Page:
By Arnie Leshin
It was just a beautiful Sunday in New York’s borough of Queens. It was sunny and temperatures were in the mid 80s, the parking lots at Citi Field In Flushing Meadow filled up early and a ton of fans exited from the nearby elevated train.
Yes, it was a packed turnout and from it came loud, humorous, unimaginable things that were rarely seen when the New York Yankees played the New York Mets.
But there it was exactly two decades since Sept. 11, 2001 when the surprising terrorist attack on the towering World Trade Center brought early morning madness, fear, deaths and injuries on Manhattan’s East Side.
Now the fans weren’t exactly celebrating, they were instead doing things that weren’t expected in a late season Major League Baseball game in which both clubs were in quest of making the post-season. It was unreal in a back-and-fourth contest won 7-6 by the Mets on shortstop Francisco Lindor’s third home run in the game, a deep solo shot in the last of the eighth inning off reliever Chad Green’s fastball.
It was a historic happening, for it was the first time for three home runs in a game in the many years of the Subway Series.
In each frame something different was occurring. The teams sounded on each other with rants and raves into each dugout, insults on individual players, nasty, yet funny finger signs, where in the fifth inning, Lindor
and his second base pal Javier Baez stood on the infield and pointed their middle fingers down and meant for the fans.
That got a lot of applause, because it was only last week when the Mets’ fans booed both of them and the next day the two spoke out in an interview and informed the fans they didn’t need to do that, that they were only trying to play hard and win.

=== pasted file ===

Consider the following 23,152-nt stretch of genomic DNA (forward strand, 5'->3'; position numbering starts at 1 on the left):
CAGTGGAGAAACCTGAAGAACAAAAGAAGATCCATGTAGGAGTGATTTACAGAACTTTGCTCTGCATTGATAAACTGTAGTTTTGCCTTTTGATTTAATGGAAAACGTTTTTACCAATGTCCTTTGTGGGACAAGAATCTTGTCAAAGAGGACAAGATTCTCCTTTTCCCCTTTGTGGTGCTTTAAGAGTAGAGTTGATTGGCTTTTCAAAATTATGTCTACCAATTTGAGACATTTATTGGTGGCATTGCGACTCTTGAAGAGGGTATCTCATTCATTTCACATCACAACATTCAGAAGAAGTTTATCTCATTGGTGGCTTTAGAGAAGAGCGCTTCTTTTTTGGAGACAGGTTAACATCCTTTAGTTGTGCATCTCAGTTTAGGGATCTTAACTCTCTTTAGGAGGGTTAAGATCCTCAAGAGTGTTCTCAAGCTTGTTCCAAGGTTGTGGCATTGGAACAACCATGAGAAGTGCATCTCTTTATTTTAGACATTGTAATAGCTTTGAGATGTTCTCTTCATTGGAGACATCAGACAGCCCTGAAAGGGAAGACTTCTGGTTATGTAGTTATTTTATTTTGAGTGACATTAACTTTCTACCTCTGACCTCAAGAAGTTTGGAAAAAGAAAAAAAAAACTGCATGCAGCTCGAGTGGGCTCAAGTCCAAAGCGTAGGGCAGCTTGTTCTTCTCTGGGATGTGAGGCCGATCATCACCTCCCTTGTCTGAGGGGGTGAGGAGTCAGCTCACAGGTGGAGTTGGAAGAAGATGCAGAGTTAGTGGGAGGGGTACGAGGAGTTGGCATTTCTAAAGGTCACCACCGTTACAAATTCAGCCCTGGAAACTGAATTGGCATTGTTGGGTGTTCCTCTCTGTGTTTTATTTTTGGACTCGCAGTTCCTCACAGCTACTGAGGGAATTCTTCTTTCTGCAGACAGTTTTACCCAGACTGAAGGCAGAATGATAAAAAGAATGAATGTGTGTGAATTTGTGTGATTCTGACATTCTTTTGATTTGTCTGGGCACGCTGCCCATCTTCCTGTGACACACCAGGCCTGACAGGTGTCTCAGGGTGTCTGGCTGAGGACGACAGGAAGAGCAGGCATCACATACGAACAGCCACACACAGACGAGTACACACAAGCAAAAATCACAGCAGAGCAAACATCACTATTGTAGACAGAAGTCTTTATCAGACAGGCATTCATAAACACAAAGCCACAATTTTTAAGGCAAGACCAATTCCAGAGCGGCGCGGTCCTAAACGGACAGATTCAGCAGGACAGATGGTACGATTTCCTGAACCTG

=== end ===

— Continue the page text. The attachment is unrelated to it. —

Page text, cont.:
But the Yanks didn’t think it was funny, thought it was meant for their dugout, so when their lead-off hitter Giancarlo Stanton came up to bat and lined a 2-run home run to left field in the next inning, he had some words for Lindor and Baez that they both just laughed off.
It began on his way around the bases when he stopped at third, looked behind him and said something to both Lindor and Baez. This got the Yanks to within 5-4.
But it also carried on, and as Stanton crossed the plate, both dugouts and bullpens emptied in a scene near home plate that lasted four minutes, and was just short of a brawl before the umpires cleared the field.
Meanwhile, it was just an unusual day at this ballpark, something commentators Keith Hernandez and Ron Darling, bothformer Mets, pointed out. They said in all the years they played here and at nearby demolished Shea Stadium, as well as behind the television mic, they had never seen the place behave like this before.
It was like a God Bless America tribute. Honestly, fans were friendly, Yankees fans sat next to Mets fans, and about all uniform fronts said the same thing — New York. No hassles, instead it looked like a mutual society administration. Both teams had hand shakes, sometimes hugs, for plays that happened whether good or bad.